Thursday, April 22, 2010

Collecting Information on Ocean Illness in New Jersey

The Jersey Shore Chapter of the Surfrider Foundation has recently added an ocean illness form to their website to complement their BWTF water testing program. Joe Mairo, a Surfrider member and high school biology teacher that leads one of the Chapter's student run water testing programs, speaks to the local media about the new website and the chapter's experience with local incidences of illness caused by exposure to polluted water. Story below.

By MaryAnn Spoto/The Star-Ledger

April 20, 2010, 5:31PM

WRECK POND -- It started with a small cut on his right leg.
A day after he went surfing in Asbury Park, Joe Mairo’s leg began to swell. Two days later, he was in the hospital with a serious staph infection.
Although Mairo has no proof, he can’t help but wonder if the cloudy water in which he was surfing that October day last year caused his infection.
For decades, surfers like Mairo have long suspected they’ve contracted all kinds of illnesses from their exposure to high levels of fecal coliform. Now they want to document their experiences on the internet to try to prove their theory.
"I remember sitting in the water and thinking ‘this is gross,’" the 32-year-old Bradley Beach resident said. "All those variables are out there for what I had, so it makes me a little unsure. (But) there are other cases where it’s really clear-cut."
Mairo said he can’t definitively link his illness — which turned out to be a MRSA infection — to the ocean water because he worked out at the same high school gym where wrestlers also had the methicillin-resistant Staphylococcus aureus infection.
But Mairo, a biology and environmental science teacher at Wall Township High School, said some of his students have had more convincing cases, including ear infections or nausea almost immediately after surfing.
As part of the class curriculum, Mairo and his students conduct water-quality testing on samples taken from the ocean in Sea Girt and Spring Lake near an outfall pipe that flows from nearby Wreck Pond. The pond has had so many instances of high levels of fecal coliform that the state Department of Environmental Protection automatically closes beaches near the pond in the summer after heavy rainfalls as a precaution.
The students’ testing, conducted during the months the local health departments don’t test, occasionally have shown high levels of the bacteria.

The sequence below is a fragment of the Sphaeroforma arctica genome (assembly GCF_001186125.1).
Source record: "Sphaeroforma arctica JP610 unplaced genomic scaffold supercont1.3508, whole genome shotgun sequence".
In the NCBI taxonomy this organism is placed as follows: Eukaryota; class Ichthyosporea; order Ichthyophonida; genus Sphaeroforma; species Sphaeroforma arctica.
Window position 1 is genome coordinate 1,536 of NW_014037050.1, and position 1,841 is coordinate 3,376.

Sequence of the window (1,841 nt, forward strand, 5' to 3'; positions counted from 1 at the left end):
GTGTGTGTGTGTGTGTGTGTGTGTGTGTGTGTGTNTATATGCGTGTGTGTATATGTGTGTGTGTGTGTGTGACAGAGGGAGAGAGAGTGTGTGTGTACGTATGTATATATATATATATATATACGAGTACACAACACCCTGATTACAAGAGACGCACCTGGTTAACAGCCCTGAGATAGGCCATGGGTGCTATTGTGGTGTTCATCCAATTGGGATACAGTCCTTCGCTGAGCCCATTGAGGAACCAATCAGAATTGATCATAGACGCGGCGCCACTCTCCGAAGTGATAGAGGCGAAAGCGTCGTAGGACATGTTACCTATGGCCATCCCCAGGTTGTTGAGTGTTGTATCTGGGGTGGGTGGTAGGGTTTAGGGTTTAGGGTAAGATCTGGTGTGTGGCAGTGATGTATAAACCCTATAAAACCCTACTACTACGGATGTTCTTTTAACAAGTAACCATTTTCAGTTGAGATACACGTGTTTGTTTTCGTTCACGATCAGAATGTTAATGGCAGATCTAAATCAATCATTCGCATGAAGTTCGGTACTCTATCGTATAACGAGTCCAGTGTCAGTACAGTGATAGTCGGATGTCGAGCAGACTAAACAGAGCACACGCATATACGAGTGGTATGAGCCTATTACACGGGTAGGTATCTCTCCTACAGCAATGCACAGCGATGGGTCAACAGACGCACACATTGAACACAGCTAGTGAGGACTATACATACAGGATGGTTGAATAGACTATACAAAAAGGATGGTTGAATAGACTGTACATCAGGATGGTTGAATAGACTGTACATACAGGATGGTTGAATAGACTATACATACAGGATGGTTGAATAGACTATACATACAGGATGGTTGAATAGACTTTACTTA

"We definitely see when water temperatures are up and we get a rain, the bacteria levels are high," he said.
So Mairo suggested the Surfrider Foundation, of which he is a member, start a website at to collect the experiences of surfers and other people who suspect they’ve gotten sick from exposure to high fecal coliform levels.
With the website, the group will be able to determine whether any patterns emerge and present the evidence to state and local officials, said John Weber, the foundation’s East Coast regional manager.
To weed out phony stories, the donors have to identify themselves and be willing to testify to their experiences, Mairo said.
Weber said the advocacy group has heard anecdotes for years about surfers’ illnesses, from sore throats to ear infections and even worse, but noted there haven’t been any attempts to document them
"State and local health departments aren’t collecting it, so the (New Jersey) chapter is going to,’’ he said.

Friday, April 16, 2010

SAMOHI's Team Marine Students win Ocean Hero Award in Sancramento

Congratulations to the Team Marine students for a job well done educating their peers, community and political leaders on the importance of water and environmental issues. Team Marine participates in the West LA/Malibu Surfrider Chapter's Teach & Test Program. The following story describes their Ocean Hero Award and their field trip to the State Capitol.